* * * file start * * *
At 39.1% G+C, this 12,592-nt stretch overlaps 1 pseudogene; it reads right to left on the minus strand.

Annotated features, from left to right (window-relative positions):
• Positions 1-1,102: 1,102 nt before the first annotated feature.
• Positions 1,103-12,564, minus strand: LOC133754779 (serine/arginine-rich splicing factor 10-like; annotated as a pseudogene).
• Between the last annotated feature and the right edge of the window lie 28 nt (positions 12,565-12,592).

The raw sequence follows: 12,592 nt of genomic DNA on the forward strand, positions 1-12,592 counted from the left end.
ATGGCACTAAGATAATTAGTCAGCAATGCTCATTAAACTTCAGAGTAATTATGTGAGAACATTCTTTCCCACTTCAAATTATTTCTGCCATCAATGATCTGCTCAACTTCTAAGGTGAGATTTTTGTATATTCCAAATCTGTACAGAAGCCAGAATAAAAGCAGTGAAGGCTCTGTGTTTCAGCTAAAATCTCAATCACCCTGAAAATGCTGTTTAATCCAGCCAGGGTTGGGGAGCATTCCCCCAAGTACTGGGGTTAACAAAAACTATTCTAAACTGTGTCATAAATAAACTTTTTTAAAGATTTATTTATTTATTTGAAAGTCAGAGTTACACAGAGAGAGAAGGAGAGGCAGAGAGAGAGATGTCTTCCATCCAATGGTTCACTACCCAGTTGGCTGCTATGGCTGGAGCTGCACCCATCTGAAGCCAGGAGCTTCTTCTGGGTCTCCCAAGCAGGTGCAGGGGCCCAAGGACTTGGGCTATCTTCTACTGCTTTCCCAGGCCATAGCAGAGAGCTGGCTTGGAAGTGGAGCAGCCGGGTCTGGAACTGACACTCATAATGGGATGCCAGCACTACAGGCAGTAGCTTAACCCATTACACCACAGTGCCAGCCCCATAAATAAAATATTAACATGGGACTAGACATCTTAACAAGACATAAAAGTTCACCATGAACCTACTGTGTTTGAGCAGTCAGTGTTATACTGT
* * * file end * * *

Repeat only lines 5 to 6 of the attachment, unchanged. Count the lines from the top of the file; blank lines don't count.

• Between the last annotated feature and the right edge of the window lie 28 nt (positions 12,565-12,592).

The raw sequence follows: 12,592 nt of genomic DNA on the forward strand, positions 1-12,592 counted from the left end.